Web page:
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The Business of Private Medical Practice: Doctors, Specialization, and Urban Change in Philadelphia, 1900–1940

The Business of Private Medical Practice: Doctors, Specialization, and Urban Change in... 228 Book Reviews The Business of Private Medical Practice: Doctors, Specialization, and Urban Change in Philadelphia, 1900–1940 By James A. Schafer Jr. (New Brunswick, NJ: Rutgers University Press, 2014) (250 pages; $72.00 cloth, $32.95 paper) Using Philadelphia as a case study, James A. Schafer takes as premise that private (unsalaried) medical practitioners in the period of study behaved as entrepreneurs, making decisions based mainly, if not entirely, on a desire to earn money. He pays particular attention to several key decisions—do an internship or not (before it was required); pursue a specialty or do general medicine; set up shop in the downtown, a suburb, or an older city neighbor - hood. The author quite properly seeks to place private practice “in the context of urban change and social inequality in American history” (p. 8). He focuses on the period 1900 to 1940, with 1920 as a sort of pivot point, because 1920 marked a shift in Philadelphia “from foreign to domestic immigration as the source of population growth,” and also because (he believes) 1920 “marked the acceleration of changes” in the career of Philadelphia doctors as more and more became specialists and also “associated their businesses and careers with http://www.deepdyve.com/assets/images/DeepDyve-Logo-lg.png Nursing History Review Springer Publishing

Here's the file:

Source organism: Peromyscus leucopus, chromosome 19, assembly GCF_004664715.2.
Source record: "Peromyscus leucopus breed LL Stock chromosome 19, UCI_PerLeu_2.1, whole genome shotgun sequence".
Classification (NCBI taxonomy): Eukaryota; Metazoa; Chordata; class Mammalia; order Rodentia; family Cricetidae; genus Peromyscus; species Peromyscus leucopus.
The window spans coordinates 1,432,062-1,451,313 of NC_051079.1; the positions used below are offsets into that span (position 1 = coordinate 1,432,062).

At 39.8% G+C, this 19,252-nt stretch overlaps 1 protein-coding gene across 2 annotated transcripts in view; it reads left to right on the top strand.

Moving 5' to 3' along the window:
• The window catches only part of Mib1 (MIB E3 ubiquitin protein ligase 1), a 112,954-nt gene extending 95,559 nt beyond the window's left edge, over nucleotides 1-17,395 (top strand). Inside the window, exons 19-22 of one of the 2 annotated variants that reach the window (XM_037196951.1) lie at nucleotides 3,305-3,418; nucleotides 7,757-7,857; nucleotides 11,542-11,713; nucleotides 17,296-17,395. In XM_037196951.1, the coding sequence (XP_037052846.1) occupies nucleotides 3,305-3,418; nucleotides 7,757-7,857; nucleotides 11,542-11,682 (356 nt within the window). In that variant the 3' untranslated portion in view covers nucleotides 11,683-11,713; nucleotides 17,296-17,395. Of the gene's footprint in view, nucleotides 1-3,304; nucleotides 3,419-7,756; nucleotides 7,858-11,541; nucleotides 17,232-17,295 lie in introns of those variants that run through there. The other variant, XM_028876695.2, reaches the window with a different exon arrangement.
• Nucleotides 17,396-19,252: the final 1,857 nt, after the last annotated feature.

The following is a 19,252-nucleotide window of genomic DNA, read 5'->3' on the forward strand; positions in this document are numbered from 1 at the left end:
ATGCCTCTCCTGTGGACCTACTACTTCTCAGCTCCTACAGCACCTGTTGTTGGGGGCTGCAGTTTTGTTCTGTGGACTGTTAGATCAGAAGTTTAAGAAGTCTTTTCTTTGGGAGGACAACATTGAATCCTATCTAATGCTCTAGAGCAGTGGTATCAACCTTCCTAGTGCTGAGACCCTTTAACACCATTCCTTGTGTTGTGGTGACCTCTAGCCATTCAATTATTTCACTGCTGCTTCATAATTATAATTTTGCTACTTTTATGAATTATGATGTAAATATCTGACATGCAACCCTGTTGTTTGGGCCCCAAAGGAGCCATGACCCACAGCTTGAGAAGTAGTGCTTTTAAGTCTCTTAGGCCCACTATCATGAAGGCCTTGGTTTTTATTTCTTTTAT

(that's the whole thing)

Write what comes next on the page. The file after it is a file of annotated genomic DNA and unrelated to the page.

The Business of Private Medical Practice: Doctors, Specialization, and Urban Change in Philadelphia, 1900–1940

Nursing History Review , Volume 26 (1): 3 – Jan 1, 2018

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Publisher
Springer Publishing
ISSN
1062-8061
eISSN
1938-1913
DOI
10.1891/1062-8061.26.1.228
Publisher site
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Abstract

228 Book Reviews The Business of Private Medical Practice: Doctors, Specialization, and Urban Change in Philadelphia, 1900–1940 By James A. Schafer Jr. (New Brunswick, NJ: Rutgers University Press, 2014) (250 pages; $72.00 cloth, $32.95 paper) Using Philadelphia as a case study, James A. Schafer takes as premise that private (unsalaried) medical practitioners in the period of study behaved as entrepreneurs, making decisions based mainly, if not entirely, on a desire to earn money. He pays particular attention to several key decisions—do an internship or not (before it was required); pursue a specialty or do general medicine; set up shop in the downtown, a suburb, or an older city neighbor - hood. The author quite properly seeks to place private practice “in the context of urban change and social inequality in American history” (p. 8). He focuses on the period 1900 to 1940, with 1920 as a sort of pivot point, because 1920 marked a shift in Philadelphia “from foreign to domestic immigration as the source of population growth,” and also because (he believes) 1920 “marked the acceleration of changes” in the career of Philadelphia doctors as more and more became specialists and also “associated their businesses and careers with

Journal

Nursing History ReviewSpringer Publishing

Published: Jan 1, 2018

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